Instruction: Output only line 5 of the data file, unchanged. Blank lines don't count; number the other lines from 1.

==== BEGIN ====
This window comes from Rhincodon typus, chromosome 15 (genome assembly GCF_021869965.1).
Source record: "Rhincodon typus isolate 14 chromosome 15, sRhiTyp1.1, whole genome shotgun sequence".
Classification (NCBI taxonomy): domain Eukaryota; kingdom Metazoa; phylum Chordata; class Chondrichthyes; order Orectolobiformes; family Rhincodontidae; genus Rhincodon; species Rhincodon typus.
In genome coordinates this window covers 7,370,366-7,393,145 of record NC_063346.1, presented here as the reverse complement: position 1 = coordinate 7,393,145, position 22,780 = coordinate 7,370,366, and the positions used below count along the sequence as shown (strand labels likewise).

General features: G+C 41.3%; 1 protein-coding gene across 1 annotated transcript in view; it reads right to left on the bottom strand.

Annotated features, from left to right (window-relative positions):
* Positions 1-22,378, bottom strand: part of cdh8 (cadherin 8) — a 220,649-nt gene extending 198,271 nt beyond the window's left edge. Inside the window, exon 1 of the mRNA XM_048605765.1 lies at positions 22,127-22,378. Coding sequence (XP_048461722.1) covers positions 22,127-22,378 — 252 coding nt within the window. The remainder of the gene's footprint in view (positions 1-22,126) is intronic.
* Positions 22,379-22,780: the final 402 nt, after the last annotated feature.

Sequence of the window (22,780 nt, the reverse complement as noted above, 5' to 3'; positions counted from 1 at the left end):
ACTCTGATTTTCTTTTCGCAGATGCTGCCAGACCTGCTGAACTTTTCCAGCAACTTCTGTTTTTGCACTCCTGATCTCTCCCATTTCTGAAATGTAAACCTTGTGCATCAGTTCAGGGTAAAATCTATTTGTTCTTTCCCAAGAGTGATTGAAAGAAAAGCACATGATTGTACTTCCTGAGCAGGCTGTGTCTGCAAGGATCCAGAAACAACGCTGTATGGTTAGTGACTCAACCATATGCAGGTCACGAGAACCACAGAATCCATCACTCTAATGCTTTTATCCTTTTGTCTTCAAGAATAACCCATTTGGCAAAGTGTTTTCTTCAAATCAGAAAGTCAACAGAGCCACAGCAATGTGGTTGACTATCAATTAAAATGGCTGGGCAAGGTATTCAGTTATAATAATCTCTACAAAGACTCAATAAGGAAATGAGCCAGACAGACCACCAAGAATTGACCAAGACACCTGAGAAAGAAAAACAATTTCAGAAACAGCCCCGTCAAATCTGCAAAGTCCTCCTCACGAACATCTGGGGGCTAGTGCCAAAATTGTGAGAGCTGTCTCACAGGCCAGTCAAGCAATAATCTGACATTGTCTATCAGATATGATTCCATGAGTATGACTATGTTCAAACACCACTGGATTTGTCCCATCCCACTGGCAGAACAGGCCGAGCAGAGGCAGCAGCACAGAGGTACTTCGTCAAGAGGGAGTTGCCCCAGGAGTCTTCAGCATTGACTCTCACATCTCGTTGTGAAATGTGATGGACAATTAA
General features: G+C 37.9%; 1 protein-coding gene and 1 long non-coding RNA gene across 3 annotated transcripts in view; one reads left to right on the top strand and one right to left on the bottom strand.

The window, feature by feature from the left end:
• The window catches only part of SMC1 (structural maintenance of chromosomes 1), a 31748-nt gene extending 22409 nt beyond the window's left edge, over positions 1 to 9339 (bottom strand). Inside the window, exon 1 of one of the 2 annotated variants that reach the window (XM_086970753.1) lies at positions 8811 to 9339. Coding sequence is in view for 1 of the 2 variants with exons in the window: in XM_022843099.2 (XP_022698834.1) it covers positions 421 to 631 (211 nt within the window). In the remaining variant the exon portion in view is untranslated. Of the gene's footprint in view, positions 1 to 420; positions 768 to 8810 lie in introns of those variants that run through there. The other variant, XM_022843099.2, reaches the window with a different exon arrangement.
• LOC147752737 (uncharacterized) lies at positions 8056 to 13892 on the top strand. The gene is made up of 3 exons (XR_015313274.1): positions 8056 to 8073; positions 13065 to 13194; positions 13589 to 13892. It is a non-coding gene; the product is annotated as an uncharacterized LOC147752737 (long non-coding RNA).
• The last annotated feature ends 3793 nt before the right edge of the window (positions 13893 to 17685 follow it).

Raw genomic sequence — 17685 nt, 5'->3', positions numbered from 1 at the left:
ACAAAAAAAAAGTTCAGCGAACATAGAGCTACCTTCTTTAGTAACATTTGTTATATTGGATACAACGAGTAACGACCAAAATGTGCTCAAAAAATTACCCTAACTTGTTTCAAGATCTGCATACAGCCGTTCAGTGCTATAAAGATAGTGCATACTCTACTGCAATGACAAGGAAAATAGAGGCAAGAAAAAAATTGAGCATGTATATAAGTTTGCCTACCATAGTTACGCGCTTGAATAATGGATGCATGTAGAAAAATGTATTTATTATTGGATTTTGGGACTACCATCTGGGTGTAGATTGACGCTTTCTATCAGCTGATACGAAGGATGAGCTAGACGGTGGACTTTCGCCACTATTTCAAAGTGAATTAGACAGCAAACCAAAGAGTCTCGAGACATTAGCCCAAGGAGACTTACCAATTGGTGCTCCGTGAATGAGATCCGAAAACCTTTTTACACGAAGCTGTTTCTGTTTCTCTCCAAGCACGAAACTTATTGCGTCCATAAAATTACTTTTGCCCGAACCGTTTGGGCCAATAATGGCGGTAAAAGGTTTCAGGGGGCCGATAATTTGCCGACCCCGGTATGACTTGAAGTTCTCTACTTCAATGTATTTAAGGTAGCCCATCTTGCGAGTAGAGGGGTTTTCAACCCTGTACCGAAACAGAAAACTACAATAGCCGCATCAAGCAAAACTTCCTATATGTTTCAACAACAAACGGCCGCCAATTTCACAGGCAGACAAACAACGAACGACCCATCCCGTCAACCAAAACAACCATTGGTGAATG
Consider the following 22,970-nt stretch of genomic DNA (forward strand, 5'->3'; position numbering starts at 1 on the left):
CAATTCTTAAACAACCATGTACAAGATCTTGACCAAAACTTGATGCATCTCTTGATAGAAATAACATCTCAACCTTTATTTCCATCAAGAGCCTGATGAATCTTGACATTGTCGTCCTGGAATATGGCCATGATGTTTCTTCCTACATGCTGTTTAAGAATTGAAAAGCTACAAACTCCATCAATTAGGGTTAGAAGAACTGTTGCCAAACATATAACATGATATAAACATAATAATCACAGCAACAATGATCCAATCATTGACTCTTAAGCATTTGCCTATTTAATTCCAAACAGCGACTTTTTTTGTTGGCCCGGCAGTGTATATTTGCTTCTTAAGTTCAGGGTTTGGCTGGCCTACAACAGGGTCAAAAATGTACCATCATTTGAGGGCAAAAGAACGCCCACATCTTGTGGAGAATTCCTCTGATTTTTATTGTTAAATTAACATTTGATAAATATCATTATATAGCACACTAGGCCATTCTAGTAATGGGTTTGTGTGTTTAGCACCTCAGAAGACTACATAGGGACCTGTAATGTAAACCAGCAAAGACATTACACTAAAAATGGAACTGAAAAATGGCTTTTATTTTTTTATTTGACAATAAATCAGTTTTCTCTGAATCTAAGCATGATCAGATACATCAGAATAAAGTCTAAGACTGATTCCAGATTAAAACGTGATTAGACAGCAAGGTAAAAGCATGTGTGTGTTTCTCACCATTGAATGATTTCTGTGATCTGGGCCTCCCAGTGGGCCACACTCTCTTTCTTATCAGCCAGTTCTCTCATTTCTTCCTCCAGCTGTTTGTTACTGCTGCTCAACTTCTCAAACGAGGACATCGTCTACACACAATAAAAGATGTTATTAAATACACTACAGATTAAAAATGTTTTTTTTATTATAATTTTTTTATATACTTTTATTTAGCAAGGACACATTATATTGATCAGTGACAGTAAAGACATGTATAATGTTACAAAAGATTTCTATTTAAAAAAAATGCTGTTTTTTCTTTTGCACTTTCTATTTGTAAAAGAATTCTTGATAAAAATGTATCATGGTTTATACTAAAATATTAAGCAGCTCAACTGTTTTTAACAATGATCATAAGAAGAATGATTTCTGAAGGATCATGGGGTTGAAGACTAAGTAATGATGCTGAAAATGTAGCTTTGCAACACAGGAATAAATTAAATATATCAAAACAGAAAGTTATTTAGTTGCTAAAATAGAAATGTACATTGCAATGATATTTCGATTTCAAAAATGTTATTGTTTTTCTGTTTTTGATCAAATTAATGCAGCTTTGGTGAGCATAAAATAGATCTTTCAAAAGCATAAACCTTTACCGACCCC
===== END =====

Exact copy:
General features: G+C 41.3%; 1 protein-coding gene across 1 annotated transcript in view; it reads right to left on the bottom strand.